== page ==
At Konbi, chefs
Nick Montgomery
Akira Akuto
make a dashi omelet thats more folded than rolled. The technique is the same: Pour, tilt, lift and fold. They employ a custom-made block to press their omelets into perfect rectangles, but thats hardly necessary at home. Building each layer properly is the thing. They should be together but separate, Mr. Montgomery said. Meaning theyre all stuck together, but you can still tell the difference between each fold.
It didnt take much practice before my omelets were evenly shaped and a consistent pale gold. Even for a beginner, the recipe is forgiving. The most important thing is not to be intimidated, said Ms. Singleton Hachisu. It might not be picture-perfect. Sometimes a layer sticks or tears. But it will still taste good. And you can always make another layer.
Mutsuko Soma, who also runs the acclaimed soba shop Kamonegi, wanted to put a dashimaki tamago sandwich on the menu at this new sake-and-snack spot in Seattle, as another way to showcase the delicious dashi broth she makes for her noodles. Her omelet is served cold on toasted Wonder bread with hot Chinese mustard and Japanese Kewpie mayonnaise. Its a good drinking snack, she said. The dashi flavor pairs really well with sake. 1060 N 39th St, Seattle; hannyatou.com
This L.A. sandwich shop, Instagram-famous for its egg salad sandwich, offers a thick layered-omelet sandwich too. The eggs are mixed with light soy sauce, dashi and a mildly sweet sake. Chefs Akira Akuto and Nick Montgomery burn the alcohol off before adding the sake to the mix to avoid imparting an overly boozy flavor. The omelet is gently compressed into perfect sandwich dimensions using a custom-built wooden press and served hot, with a squeeze each of Dijon mustard and Kewpie mayo, on milk bread made by L.A. bakery Bub & Grandmas 1463 Sunset Blvd., Los Angeles; konbila.com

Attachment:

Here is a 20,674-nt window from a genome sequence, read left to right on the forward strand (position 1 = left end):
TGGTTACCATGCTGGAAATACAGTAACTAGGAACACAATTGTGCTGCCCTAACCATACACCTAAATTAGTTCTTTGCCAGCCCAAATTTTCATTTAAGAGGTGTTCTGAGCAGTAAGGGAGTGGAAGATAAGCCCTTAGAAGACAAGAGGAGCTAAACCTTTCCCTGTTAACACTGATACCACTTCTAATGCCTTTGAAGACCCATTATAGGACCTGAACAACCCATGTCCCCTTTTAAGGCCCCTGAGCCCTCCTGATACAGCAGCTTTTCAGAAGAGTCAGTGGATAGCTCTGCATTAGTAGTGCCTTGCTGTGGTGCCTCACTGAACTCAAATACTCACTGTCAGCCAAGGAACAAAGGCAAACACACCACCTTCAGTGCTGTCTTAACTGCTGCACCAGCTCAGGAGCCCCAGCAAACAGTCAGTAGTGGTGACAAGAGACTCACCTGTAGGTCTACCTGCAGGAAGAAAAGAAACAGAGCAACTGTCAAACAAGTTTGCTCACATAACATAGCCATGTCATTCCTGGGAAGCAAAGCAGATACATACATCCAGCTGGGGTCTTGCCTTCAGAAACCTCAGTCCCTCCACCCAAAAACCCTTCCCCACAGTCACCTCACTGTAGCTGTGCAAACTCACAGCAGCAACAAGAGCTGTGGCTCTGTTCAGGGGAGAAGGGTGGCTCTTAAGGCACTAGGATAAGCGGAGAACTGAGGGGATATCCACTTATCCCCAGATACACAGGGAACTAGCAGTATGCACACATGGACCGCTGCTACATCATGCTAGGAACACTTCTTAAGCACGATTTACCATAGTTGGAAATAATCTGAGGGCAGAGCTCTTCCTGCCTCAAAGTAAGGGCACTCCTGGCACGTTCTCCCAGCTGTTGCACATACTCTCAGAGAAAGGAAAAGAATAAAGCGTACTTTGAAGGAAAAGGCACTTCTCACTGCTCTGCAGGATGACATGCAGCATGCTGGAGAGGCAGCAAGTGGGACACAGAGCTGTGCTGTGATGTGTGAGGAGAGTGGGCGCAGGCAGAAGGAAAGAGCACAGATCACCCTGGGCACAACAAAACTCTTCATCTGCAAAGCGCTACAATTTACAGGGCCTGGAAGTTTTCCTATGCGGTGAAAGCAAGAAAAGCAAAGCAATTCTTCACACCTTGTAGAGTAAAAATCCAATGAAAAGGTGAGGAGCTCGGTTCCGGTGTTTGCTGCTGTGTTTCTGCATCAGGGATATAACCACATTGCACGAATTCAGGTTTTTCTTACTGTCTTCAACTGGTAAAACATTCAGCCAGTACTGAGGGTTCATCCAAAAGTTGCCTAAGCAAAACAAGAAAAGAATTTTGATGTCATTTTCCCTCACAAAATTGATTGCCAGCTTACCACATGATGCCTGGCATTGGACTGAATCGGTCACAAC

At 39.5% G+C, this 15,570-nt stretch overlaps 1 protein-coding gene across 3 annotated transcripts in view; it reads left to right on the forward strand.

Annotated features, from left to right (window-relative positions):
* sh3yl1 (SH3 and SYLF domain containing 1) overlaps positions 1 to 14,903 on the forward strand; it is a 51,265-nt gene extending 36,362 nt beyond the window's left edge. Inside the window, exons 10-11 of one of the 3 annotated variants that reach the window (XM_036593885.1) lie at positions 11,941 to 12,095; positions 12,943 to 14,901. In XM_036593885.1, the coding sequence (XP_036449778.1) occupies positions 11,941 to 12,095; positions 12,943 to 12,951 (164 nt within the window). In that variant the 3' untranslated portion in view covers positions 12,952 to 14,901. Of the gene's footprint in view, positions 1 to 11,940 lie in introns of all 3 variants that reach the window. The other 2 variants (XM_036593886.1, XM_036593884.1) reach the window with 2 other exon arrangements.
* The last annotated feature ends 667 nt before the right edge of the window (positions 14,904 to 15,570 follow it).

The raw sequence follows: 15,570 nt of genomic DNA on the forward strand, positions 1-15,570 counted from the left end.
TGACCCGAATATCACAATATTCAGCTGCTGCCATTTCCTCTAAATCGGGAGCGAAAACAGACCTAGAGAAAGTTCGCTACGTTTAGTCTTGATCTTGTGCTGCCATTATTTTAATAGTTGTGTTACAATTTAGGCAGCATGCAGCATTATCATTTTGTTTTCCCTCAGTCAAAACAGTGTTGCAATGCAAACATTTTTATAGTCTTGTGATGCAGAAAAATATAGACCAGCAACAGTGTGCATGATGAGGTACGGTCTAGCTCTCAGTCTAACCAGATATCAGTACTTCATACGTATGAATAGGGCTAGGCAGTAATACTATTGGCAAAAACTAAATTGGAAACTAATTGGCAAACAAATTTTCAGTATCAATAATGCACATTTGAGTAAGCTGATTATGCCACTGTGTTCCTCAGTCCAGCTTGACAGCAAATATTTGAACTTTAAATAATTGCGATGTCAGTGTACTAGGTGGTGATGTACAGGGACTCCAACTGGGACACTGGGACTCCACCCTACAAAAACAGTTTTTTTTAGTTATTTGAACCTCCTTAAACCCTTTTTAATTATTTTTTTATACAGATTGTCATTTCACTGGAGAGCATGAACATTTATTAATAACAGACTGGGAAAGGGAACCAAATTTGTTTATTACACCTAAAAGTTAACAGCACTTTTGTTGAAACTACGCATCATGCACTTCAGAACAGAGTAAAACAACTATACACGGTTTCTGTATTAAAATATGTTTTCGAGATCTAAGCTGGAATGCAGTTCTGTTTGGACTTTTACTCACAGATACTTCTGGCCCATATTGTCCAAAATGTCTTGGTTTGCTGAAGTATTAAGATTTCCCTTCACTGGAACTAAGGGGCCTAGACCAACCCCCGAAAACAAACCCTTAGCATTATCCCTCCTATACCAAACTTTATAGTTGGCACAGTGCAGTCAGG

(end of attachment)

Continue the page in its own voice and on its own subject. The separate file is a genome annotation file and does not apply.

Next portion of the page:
At this New York coffee shop and bar, the ultra-fluffy tamagoyaki inside the sando contains no dashi; only eggs, salt and a bit of cream for richness. Its cooked in a round skillet and served warm on toast with mustard, Kewpie mayo and butter, plus a few thin slices of cucumber. According to general manager
Yuki Izumi,
The trick is to let it sit a few minutes before serving, so all the butter melts into the egg, and the bread soaks up the mayo and mustard. 214 E 10th St., New York; hi-collar.com
1. In a small bowl, use chopsticks to briskly whisk together 6 medium eggs, at room temperature, with 1 tablespoon soy sauce and ½ tablespoon granulated sugar.
2. Heat a rectangular Japanese egg pan over medium-high heat. Pour a little canola oil on a folded-up paper towel until it seeps in. Use chopsticks to wipe paper towel around pan, making sure to get into the corners and oil the entire surface.
3. Give eggs another quick mix, then pour a quarter of mixture into pan, tilting to cover bottom with egg. When egg is set on bottom but still runny on top, tip pan toward you and use chopsticks to gently roll egg. The idea is to keep building up the egg roll with about three more additions of egg mixture.
4. Rub pan again with oiled paper towel. Leaving rolled omelet in pan, pour in another quarter of egg mixture and tip pan to cover. Lift roll to let raw egg mixture run under. When bottom is set but top is runny, roll cooked egg so it gathers up semi-cooked egg layer. Repeat twice more with remaining egg mixture.
Adapted from Japanese Farm Food by Nancy Singleton Hachisu